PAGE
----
Not to be confused with the 2001 blockbuster hit Behind Enemy Lines starring Owen Wilson and Gene Hackman, which spawned a countless amount of straight to video/VOD sequels, with lesser known actors and much less talent, Enemy Lines is a UK produced WWII film about a joint venture between allies to rescue and retrieve a rocket scientist from the grasp of the Nazi regime.
The relationship between authors and their subjects has been very familiar territory for the horror genre. With classic horror films like The Shining and Misery, as well as contemporary horror favourites like 1408 and Sinister, True Fiction dabbles with the idea of controlled experiment in fear being the basis for murder, chaos and mayhem.
The year is 2017, the month is October and the film world changed forever when dozens of women came forward and made very strong and convincing accusations that Hollywood mogul and highly respected film producer Harvey Weinstein engaged in acts of sexual harassment, assault and rape. What began next, was a movement; a step towards change, towards self-respect and addressing how women in the film industry have always taken a passenger seat to men in all areas.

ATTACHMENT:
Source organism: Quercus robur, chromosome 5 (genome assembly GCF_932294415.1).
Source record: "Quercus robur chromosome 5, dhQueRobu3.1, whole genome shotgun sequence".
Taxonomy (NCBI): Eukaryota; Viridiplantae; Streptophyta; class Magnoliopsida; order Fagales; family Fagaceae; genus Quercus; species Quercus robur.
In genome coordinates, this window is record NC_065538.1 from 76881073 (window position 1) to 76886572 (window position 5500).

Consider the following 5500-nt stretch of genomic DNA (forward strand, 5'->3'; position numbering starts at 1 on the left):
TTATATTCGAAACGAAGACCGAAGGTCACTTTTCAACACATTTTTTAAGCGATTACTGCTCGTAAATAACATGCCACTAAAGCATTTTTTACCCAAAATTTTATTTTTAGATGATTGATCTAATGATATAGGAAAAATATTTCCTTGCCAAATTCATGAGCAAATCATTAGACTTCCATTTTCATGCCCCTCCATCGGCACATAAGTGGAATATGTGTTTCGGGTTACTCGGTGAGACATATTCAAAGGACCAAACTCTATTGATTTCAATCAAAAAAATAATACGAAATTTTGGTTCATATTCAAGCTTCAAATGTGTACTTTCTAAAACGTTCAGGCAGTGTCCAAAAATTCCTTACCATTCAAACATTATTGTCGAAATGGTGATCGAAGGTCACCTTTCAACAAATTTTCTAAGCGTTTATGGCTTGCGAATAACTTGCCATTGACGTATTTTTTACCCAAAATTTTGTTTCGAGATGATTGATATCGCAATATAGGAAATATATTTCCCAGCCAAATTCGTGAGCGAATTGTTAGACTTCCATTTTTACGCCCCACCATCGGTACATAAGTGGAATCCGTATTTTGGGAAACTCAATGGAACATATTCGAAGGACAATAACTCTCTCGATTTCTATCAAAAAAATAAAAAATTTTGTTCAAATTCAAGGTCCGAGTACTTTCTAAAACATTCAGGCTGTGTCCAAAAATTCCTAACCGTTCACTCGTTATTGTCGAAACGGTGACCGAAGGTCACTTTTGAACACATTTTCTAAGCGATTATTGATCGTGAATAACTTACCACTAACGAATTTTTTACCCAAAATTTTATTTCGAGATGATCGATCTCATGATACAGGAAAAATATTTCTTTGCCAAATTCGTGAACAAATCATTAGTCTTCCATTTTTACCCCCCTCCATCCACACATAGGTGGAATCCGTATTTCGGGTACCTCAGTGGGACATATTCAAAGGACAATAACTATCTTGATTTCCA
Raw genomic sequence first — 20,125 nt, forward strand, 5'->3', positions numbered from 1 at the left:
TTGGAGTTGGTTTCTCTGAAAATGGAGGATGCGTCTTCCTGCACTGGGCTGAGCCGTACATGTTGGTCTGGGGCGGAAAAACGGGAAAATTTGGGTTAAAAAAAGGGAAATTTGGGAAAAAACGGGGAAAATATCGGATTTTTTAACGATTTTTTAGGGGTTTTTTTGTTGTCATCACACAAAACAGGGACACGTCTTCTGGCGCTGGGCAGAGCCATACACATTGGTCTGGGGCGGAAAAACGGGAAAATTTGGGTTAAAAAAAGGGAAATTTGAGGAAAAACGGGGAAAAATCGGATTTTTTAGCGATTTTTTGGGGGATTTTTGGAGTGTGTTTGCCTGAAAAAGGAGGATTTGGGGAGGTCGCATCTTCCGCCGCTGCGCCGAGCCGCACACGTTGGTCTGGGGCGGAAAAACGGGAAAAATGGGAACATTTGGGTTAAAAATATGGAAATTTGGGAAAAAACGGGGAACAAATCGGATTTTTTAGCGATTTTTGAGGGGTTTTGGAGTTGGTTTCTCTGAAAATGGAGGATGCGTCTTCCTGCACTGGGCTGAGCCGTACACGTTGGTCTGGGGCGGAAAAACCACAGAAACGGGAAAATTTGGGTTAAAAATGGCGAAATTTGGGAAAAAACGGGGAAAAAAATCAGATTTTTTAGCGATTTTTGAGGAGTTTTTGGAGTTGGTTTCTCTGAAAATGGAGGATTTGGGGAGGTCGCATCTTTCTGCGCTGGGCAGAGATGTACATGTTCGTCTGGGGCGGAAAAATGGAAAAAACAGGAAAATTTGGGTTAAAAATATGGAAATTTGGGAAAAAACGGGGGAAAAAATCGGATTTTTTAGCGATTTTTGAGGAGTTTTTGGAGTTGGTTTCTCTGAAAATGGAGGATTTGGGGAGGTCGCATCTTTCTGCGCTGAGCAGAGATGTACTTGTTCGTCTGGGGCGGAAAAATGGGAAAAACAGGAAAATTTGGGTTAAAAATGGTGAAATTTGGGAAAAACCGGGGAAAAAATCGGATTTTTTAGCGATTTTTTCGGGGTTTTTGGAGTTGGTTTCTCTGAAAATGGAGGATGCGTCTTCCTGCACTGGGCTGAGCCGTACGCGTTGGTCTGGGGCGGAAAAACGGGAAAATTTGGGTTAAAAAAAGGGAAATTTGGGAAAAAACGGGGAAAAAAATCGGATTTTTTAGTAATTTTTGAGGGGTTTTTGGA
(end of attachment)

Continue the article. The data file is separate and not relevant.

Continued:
There are names that you hear growing up while studying journalism, reagrdless of the specific area or field of journalism you decide to station yourself in. In entertainment journalism, although hardly ever really dangerous (with the exception of some volatile celebrities), the truth matters almost as much as our opinion, after all, film is art; and art is as objective as, well, perhaps the most objective thing in the world. Yet, studying journalism in any field, its hard not to come across the name of Marie Colvin, one of, if not the most celebrated war correspondent in the world.
Scorching with the dry and arid heat of the desert land, an aerial view of Phoenix, Arizona fills the opening screen of French Canadian director Denis Villenueve’s newest feature Sicario. Sweaty, pulsating with uncanny tension and trumpeting with constant uncertainty, it seems that the land in which Sicario is based on is inhabited solely by the ravenous animals of the desert; and no, it isn’t referring to the four-legged desert beasts hungry for blood.